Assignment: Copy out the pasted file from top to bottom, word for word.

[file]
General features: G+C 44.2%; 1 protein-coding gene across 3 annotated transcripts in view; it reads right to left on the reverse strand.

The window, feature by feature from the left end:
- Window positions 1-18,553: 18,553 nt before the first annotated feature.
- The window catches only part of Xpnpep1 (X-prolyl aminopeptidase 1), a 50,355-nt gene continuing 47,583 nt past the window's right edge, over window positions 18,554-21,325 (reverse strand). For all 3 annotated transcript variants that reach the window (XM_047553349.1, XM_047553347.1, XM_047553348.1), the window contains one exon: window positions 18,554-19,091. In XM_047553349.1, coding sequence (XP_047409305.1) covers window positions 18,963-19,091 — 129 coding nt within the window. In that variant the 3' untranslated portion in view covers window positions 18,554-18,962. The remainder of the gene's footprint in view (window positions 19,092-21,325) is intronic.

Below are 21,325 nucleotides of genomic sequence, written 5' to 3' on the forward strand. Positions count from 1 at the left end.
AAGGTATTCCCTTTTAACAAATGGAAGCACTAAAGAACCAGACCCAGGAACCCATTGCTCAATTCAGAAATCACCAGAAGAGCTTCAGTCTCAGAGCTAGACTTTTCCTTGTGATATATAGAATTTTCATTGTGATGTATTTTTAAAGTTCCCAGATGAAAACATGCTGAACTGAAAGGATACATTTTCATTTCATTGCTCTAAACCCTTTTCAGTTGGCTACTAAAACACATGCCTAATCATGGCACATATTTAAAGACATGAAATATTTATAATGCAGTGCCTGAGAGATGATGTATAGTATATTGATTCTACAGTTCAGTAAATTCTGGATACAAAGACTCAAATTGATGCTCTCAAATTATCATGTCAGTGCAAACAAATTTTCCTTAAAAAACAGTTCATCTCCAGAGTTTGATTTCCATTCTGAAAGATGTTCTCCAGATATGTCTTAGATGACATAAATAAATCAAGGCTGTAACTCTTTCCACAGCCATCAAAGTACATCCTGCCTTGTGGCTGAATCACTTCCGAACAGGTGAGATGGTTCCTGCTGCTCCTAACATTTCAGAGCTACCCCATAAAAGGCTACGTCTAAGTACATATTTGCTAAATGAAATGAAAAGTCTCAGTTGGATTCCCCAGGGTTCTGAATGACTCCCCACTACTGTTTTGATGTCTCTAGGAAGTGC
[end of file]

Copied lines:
General features: G+C 44.2%; 1 protein-coding gene across 3 annotated transcripts in view; it reads right to left on the reverse strand.

The window, feature by feature from the left end:
- Window positions 1-18,553: 18,553 nt before the first annotated feature.
- The window catches only part of Xpnpep1 (X-prolyl aminopeptidase 1), a 50,355-nt gene continuing 47,583 nt past the window's right edge, over window positions 18,554-21,325 (reverse strand). For all 3 annotated transcript variants that reach the window (XM_047553349.1, XM_047553347.1, XM_047553348.1), the window contains one exon: window positions 18,554-19,091. In XM_047553349.1, coding sequence (XP_047409305.1) covers window positions 18,963-19,091 — 129 coding nt within the window. In that variant the 3' untranslated portion in view covers window positions 18,554-18,962. The remainder of the gene's footprint in view (window positions 19,092-21,325) is intronic.

Below are 21,325 nucleotides of genomic sequence, written 5' to 3' on the forward strand. Positions count from 1 at the left end.
AAGGTATTCCCTTTTAACAAATGGAAGCACTAAAGAACCAGACCCAGGAACCCATTGCTCAATTCAGAAATCACCAGAAGAGCTTCAGTCTCAGAGCTAGACTTTTCCTTGTGATATATAGAATTTTCATTGTGATGTATTTTTAAAGTTCCCAGATGAAAACATGCTGAACTGAAAGGATACATTTTCATTTCATTGCTCTAAACCCTTTTCAGTTGGCTACTAAAACACATGCCTAATCATGGCACATATTTAAAGACATGAAATATTTATAATGCAGTGCCTGAGAGATGATGTATAGTATATTGATTCTACAGTTCAGTAAATTCTGGATACAAAGACTCAAATTGATGCTCTCAAATTATCATGTCAGTGCAAACAAATTTTCCTTAAAAAACAGTTCATCTCCAGAGTTTGATTTCCATTCTGAAAGATGTTCTCCAGATATGTCTTAGATGACATAAATAAATCAAGGCTGTAACTCTTTCCACAGCCATCAAAGTACATCCTGCCTTGTGGCTGAATCACTTCCGAACAGGTGAGATGGTTCCTGCTGCTCCTAACATTTCAGAGCTACCCCATAAAAGGCTACGTCTAAGTACATATTTGCTAAATGAAATGAAAAGTCTCAGTTGGATTCCCCAGGGTTCTGAATGACTCCCCACTACTGTTTTGATGTCTCTAGGAAGTGC